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Grant helps APSU train physics teachers

A critical shortage of qualified physics teachers exists in Tennessee, but a $75,000 grant to the Austin Peay State University Department of Teaching and Learning in the College of Education may help remedy this problem.

For the second year in a row, the Tennessee Higher Education Commission is providing the grant to fund the Physics First in Tennessee program at APSU.
A critical shortage of qualified physics teachers exists in Tennessee, but a $75,000 grant to the Austin Peay State University Department of Teaching and Learning in the College of Education may help remedy this problem.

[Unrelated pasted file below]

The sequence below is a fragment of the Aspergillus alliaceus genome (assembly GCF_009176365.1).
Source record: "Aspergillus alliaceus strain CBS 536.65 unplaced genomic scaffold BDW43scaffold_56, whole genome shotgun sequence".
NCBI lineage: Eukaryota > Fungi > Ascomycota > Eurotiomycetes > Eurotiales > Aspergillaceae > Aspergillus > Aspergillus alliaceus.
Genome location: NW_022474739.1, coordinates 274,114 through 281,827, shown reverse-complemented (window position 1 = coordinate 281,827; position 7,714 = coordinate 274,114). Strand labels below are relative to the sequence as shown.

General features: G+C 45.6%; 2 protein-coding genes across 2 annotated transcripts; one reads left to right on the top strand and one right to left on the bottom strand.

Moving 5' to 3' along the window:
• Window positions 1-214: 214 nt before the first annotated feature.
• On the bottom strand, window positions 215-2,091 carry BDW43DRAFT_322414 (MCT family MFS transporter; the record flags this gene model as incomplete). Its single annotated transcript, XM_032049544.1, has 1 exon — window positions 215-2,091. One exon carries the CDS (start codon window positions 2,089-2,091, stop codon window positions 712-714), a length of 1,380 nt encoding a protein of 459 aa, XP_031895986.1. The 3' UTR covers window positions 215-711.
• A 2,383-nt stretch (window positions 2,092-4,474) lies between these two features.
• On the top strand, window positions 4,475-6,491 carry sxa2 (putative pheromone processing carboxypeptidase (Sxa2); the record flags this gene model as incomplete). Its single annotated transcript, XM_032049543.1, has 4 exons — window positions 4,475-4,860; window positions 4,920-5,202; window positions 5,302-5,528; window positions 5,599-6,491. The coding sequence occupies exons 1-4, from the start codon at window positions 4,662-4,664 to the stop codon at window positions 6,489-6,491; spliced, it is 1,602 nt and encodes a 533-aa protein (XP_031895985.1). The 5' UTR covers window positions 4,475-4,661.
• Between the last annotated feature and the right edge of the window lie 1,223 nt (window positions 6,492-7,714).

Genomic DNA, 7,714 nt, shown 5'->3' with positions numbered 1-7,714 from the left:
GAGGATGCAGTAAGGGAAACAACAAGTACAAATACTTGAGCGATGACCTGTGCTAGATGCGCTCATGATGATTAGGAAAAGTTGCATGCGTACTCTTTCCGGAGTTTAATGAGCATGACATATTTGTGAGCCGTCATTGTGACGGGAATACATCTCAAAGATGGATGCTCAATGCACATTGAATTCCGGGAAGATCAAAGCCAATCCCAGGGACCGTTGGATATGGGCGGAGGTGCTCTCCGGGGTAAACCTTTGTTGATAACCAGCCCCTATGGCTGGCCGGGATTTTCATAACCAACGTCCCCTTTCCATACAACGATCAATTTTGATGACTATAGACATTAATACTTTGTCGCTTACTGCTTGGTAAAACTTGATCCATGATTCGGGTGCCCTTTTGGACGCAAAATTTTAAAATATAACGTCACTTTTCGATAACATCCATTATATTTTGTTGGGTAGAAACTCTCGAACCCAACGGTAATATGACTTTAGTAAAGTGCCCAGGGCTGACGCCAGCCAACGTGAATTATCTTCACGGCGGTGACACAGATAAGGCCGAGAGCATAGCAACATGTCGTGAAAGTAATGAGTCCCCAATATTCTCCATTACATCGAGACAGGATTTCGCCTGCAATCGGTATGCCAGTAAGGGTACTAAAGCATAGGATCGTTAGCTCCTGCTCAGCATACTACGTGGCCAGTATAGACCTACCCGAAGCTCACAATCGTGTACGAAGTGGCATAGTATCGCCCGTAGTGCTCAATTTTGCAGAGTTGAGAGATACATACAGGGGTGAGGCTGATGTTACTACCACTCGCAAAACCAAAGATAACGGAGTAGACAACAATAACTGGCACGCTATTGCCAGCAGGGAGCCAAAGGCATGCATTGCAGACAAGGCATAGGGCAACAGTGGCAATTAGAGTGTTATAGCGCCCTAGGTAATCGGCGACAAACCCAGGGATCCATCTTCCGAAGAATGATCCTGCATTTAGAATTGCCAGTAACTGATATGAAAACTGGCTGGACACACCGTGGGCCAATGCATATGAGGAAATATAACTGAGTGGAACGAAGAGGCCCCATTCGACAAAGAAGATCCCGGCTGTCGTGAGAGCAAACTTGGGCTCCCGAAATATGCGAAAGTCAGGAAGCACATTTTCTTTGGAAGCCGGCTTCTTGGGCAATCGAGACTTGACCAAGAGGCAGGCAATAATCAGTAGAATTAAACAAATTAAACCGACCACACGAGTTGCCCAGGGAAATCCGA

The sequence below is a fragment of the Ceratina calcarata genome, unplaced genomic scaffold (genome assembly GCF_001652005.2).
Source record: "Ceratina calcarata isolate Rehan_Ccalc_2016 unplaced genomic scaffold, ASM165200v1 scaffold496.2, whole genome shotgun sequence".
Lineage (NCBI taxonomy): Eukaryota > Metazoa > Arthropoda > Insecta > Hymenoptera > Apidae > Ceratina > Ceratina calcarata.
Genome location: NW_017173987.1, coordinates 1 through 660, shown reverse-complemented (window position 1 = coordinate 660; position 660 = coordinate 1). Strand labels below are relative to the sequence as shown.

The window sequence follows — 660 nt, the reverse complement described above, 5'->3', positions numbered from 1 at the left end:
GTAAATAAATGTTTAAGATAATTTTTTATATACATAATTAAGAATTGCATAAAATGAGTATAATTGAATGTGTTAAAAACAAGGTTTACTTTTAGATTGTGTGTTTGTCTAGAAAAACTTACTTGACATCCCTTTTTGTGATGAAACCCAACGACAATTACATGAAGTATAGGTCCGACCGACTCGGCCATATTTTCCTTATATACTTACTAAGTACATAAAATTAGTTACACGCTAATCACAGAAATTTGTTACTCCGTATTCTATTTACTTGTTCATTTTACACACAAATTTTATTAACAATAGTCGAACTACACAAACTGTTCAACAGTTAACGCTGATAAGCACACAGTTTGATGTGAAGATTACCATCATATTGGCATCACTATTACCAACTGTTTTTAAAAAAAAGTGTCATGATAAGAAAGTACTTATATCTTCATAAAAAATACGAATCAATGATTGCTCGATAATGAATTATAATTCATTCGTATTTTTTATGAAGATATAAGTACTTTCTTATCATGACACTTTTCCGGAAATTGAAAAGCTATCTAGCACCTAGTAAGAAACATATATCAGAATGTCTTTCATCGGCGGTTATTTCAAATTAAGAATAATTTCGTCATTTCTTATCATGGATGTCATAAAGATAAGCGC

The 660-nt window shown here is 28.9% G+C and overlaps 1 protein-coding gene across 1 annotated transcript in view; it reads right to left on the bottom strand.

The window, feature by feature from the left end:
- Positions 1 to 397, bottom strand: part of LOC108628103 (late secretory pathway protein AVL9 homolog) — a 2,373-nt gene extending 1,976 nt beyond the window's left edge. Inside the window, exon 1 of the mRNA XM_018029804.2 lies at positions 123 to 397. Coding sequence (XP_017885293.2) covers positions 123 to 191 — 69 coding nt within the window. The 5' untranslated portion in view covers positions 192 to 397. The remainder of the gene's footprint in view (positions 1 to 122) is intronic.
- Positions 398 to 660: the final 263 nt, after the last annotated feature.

For the second year in a row, the Tennessee Higher Education Commission is providing the grant to fund the Physics First in Tennessee program at APSU.

The program offers summer workshops for secondary science and mathematics teachers to study for the physics PRAXIS examination. Last summer, more than half the participants in the program successfully passed the physics PRAXIS examination, making them eligible for the physics teaching license.

Dr. Shelia F. Pirkle, assistant professor in the College of Education, directs the program and is seeking applicants. Secondary science and mathematics teachers are encouraged to apply.

Key components of the program include:
• Two weeks of physics problem solving. A review of laboratory activities will take place from 8 a.m. to 4:30 p.m., daily from July 10-25.
• Scholarships for graduate credit, a travel allowance and a stipend of $750 upon completion for every participant.
• An opportunity to take the physics PRAXIS test at the conclusion of the workshop; registration for the PRAXIS will be covered by the grant.

For more information, contact Pirkle at 931-221-7055 or pirkles@apsu.edu. -- Charles Booth